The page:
However, the Juicero machine was found to be largely unnecessary, as customers could simply squeeze the juice packs by hand to get the same result. Furthermore, the juice packs were found to be easily hackable, with customers discovering they could simply squeeze the juice out with their hands, making the machine even more unnecessary. The company ultimately shut down in 2017, leaving customers and investors disappointed.
This may be an extreme example, but it illustrates the point that creating a visually appealing brand is not enough. Brands must deliver on their promises consistently and offer real value to their customers.
On the flip side, some brands have become iconic precisely because they consistently deliver on their promises. One example is Zappos, an online shoe retailer. Zappos built its brand on exceptional customer service. The company’s tagline is “Powered by Service,” and it has a reputation for going above and beyond to meet its customers’ needs. Zappos offers free shipping and returns, a 365-day return policy, and 24/7 customer service. The company’s dedication to service has created a loyal customer base, and it has become one of the most recognizable brands in the online retail space.
Simply put, brands must prioritize delivering on their promises over creating a visually appealing brand. A catchy logo or tagline is useless if the brand doesn’t deliver on its promises. Brands that consistently meet their customers’ expectations create a loyal customer base that will continue to patronize them and recommend them. Ultimately, a brand’s success is determined by its ability to deliver value to its customers consistently.
In all, brands need to focus on delivering exceptional value and building trust with their customers. This can be achieved through consistent quality, reliability, and excellent customer service. These factors are often more important than the superficial aspects of branding like logos and taglines.
Let’s look at this, a company that consistently provides high-quality products or services delivers on time and responds promptly to customer inquiries and complaints, will naturally build a strong reputation and brand loyalty. This positive reputation can then be leveraged to strengthen the brand’s overall image and marketing efforts.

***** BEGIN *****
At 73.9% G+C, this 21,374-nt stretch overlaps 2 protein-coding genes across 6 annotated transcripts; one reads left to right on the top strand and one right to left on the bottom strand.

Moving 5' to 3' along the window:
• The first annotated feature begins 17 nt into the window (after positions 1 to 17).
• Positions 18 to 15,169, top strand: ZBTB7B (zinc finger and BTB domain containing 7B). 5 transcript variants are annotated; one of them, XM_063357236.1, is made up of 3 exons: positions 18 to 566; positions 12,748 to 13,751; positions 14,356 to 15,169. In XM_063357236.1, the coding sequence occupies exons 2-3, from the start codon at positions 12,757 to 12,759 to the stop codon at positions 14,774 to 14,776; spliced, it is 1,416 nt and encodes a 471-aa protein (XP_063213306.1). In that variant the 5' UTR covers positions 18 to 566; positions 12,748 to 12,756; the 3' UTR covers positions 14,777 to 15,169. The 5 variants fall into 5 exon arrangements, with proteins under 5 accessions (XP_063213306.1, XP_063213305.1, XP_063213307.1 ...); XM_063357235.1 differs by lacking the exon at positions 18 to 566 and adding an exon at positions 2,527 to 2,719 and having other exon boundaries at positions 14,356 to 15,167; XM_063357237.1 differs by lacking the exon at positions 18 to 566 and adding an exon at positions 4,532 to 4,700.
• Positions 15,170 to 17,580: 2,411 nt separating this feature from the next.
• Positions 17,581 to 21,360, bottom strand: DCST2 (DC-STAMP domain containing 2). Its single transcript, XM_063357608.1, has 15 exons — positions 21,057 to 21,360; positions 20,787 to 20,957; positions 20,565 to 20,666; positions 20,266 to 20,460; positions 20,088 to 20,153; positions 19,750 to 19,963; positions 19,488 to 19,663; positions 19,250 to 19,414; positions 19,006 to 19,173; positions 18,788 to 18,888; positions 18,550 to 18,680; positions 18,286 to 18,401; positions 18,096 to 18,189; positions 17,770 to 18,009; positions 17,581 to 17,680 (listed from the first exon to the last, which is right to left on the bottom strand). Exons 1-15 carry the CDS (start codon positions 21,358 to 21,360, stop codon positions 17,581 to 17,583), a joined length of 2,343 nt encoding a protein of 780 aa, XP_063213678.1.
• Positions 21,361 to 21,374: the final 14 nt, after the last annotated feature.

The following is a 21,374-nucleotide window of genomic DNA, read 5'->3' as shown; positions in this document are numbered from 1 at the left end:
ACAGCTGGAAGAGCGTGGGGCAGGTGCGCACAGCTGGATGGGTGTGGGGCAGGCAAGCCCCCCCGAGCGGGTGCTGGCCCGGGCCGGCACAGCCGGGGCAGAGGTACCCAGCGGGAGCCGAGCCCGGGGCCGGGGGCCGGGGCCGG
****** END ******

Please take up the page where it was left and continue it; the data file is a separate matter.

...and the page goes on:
Consequently, a brand that focuses solely on flashy logos and taglines without prioritizing customer satisfaction and delivering on promises will eventually be exposed for what it is: a hollow and unreliable brand that cannot be trusted.
- A brand is only as good as its ability to consistently meet customers’ expectations.
- Delivering on the brand’s promise consistently is what makes a brand stand out.
- Brands that consistently meet their customers’ expectations create a loyal customer base that will continue to patronize them and recommend them.
- A flashy logo or catchy tagline may grab someone’s attention initially, but if the brand fails to live up to expectations, customers will quickly lose interest and move on to a competitor.
- Creating a visually appealing brand is not enough. Brands must deliver on their promises consistently and offer real value to their customers.
- A brand’s success is determined by its ability to deliver value to its customers consistently.
- Brands must prioritize delivering on their promises over creating a visually appealing brand.
- Consistent delivery of promises creates loyal customers who will continue to patronize and recommend the brand.
- Exceptional customer service, reliability, and quality are more important than superficial aspects of branding like logos and taglines.
- A brand that focuses solely on flashy logos and taglines without prioritizing customer satisfaction and delivering on promises will eventually be exposed as hollow and unreliable.
Inc. (2017, September 1). The Incredible Rise and Fall of Juicero, the $700 Juicer Startup.
Forbes. (2017, September 1). Juicero’s Failure: A Cautionary Tale for Hardware Startups. https://www.forbes.com/sites/forbestechcouncil/2017/09/01/juiceros-failure-a-cautionary-tale-for-hardware-startups/?sh=7ef19a5f37c7
Zappos. (n.d.). About Zappos.
Entrepreneur. (2017, May 17). Why Zappos’ CEO Once Quit (and Why He Came Back). https://www.entrepreneur.com/article/294945
Bernard is a multi-talented individual who has made a name for himself as a leading authority on personal branding and digital book publishing in Africa
To learn more about Bernard and his work, visit www.BKC.name.